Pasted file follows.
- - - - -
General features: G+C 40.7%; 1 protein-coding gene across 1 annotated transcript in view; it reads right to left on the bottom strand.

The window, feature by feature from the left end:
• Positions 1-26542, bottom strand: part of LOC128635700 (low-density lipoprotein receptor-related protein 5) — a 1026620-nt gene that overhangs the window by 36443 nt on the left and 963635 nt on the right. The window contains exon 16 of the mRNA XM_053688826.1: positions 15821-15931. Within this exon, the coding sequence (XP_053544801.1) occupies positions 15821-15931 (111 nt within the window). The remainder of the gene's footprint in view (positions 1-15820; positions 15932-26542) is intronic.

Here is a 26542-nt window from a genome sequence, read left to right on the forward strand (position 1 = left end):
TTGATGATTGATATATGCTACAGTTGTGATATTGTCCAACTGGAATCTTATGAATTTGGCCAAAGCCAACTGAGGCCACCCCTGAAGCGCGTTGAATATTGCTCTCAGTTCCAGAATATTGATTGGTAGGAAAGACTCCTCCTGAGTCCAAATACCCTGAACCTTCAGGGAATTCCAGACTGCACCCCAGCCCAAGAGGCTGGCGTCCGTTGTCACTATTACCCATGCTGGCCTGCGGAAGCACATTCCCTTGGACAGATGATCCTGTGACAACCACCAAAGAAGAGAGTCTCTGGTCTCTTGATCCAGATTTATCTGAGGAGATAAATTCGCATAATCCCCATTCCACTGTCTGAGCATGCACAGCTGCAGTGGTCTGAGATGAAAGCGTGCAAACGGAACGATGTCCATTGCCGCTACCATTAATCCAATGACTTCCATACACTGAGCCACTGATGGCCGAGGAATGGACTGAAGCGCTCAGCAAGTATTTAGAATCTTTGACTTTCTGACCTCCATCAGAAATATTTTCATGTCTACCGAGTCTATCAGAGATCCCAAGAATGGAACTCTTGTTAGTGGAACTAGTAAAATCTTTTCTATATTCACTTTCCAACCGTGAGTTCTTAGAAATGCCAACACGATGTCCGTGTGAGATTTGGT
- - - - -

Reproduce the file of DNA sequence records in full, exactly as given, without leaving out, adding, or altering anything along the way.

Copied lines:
General features: G+C 40.7%; 1 protein-coding gene across 1 annotated transcript in view; it reads right to left on the bottom strand.

The window, feature by feature from the left end:
• Positions 1-26542, bottom strand: part of LOC128635700 (low-density lipoprotein receptor-related protein 5) — a 1026620-nt gene that overhangs the window by 36443 nt on the left and 963635 nt on the right. The window contains exon 16 of the mRNA XM_053688826.1: positions 15821-15931. Within this exon, the coding sequence (XP_053544801.1) occupies positions 15821-15931 (111 nt within the window). The remainder of the gene's footprint in view (positions 1-15820; positions 15932-26542) is intronic.

Here is a 26542-nt window from a genome sequence, read left to right on the forward strand (position 1 = left end):
TTGATGATTGATATATGCTACAGTTGTGATATTGTCCAACTGGAATCTTATGAATTTGGCCAAAGCCAACTGAGGCCACCCCTGAAGCGCGTTGAATATTGCTCTCAGTTCCAGAATATTGATTGGTAGGAAAGACTCCTCCTGAGTCCAAATACCCTGAACCTTCAGGGAATTCCAGACTGCACCCCAGCCCAAGAGGCTGGCGTCCGTTGTCACTATTACCCATGCTGGCCTGCGGAAGCACATTCCCTTGGACAGATGATCCTGTGACAACCACCAAAGAAGAGAGTCTCTGGTCTCTTGATCCAGATTTATCTGAGGAGATAAATTCGCATAATCCCCATTCCACTGTCTGAGCATGCACAGCTGCAGTGGTCTGAGATGAAAGCGTGCAAACGGAACGATGTCCATTGCCGCTACCATTAATCCAATGACTTCCATACACTGAGCCACTGATGGCCGAGGAATGGACTGAAGCGCTCAGCAAGTATTTAGAATCTTTGACTTTCTGACCTCCATCAGAAATATTTTCATGTCTACCGAGTCTATCAGAGATCCCAAGAATGGAACTCTTGTTAGTGGAACTAGTAAAATCTTTTCTATATTCACTTTCCAACCGTGAGTTCTTAGAAATGCCAACACGATGTCCGTGTGAGATTTGGT